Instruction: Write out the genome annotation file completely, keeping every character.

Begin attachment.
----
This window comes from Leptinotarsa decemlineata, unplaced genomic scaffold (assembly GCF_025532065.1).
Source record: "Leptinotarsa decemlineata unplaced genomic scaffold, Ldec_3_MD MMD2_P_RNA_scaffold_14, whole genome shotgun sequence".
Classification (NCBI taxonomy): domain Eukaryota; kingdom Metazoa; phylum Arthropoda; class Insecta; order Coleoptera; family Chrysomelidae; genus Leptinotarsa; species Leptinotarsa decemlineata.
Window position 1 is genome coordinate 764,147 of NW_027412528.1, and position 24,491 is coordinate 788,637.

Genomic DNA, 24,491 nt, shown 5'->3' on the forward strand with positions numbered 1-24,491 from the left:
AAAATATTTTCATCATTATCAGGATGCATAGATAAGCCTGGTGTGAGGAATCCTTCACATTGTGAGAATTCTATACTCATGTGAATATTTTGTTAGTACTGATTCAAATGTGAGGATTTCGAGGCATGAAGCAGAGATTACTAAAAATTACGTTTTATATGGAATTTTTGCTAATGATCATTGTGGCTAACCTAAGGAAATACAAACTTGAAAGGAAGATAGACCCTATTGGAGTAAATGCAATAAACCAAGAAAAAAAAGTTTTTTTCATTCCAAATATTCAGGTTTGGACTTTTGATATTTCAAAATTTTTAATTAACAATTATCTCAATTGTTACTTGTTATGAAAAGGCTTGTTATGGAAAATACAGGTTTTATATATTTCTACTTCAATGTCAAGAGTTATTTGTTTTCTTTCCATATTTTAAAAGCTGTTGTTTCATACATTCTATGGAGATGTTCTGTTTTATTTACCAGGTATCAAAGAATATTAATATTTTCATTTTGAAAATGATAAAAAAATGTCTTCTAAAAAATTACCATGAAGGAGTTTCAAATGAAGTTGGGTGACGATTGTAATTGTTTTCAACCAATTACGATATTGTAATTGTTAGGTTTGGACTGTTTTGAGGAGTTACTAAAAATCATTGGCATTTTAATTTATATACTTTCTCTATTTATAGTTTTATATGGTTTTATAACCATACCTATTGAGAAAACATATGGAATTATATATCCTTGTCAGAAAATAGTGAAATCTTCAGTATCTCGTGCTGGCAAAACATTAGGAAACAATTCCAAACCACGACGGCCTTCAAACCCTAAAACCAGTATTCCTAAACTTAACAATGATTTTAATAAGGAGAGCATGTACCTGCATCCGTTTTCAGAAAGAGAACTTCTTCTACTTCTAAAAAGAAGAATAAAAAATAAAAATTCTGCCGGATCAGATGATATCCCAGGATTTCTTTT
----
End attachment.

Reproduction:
This window comes from Leptinotarsa decemlineata, unplaced genomic scaffold (assembly GCF_025532065.1).
Source record: "Leptinotarsa decemlineata unplaced genomic scaffold, Ldec_3_MD MMD2_P_RNA_scaffold_14, whole genome shotgun sequence".
Classification (NCBI taxonomy): domain Eukaryota; kingdom Metazoa; phylum Arthropoda; class Insecta; order Coleoptera; family Chrysomelidae; genus Leptinotarsa; species Leptinotarsa decemlineata.
Window position 1 is genome coordinate 764,147 of NW_027412528.1, and position 24,491 is coordinate 788,637.

Genomic DNA, 24,491 nt, shown 5'->3' on the forward strand with positions numbered 1-24,491 from the left:
AAAATATTTTCATCATTATCAGGATGCATAGATAAGCCTGGTGTGAGGAATCCTTCACATTGTGAGAATTCTATACTCATGTGAATATTTTGTTAGTACTGATTCAAATGTGAGGATTTCGAGGCATGAAGCAGAGATTACTAAAAATTACGTTTTATATGGAATTTTTGCTAATGATCATTGTGGCTAACCTAAGGAAATACAAACTTGAAAGGAAGATAGACCCTATTGGAGTAAATGCAATAAACCAAGAAAAAAAAGTTTTTTTCATTCCAAATATTCAGGTTTGGACTTTTGATATTTCAAAATTTTTAATTAACAATTATCTCAATTGTTACTTGTTATGAAAAGGCTTGTTATGGAAAATACAGGTTTTATATATTTCTACTTCAATGTCAAGAGTTATTTGTTTTCTTTCCATATTTTAAAAGCTGTTGTTTCATACATTCTATGGAGATGTTCTGTTTTATTTACCAGGTATCAAAGAATATTAATATTTTCATTTTGAAAATGATAAAAAAATGTCTTCTAAAAAATTACCATGAAGGAGTTTCAAATGAAGTTGGGTGACGATTGTAATTGTTTTCAACCAATTACGATATTGTAATTGTTAGGTTTGGACTGTTTTGAGGAGTTACTAAAAATCATTGGCATTTTAATTTATATACTTTCTCTATTTATAGTTTTATATGGTTTTATAACCATACCTATTGAGAAAACATATGGAATTATATATCCTTGTCAGAAAATAGTGAAATCTTCAGTATCTCGTGCTGGCAAAACATTAGGAAACAATTCCAAACCACGACGGCCTTCAAACCCTAAAACCAGTATTCCTAAACTTAACAATGATTTTAATAAGGAGAGCATGTACCTGCATCCGTTTTCAGAAAGAGAACTTCTTCTACTTCTAAAAAGAAGAATAAAAAATAAAAATTCTGCCGGATCAGATGATATCCCAGGATTTCTTTT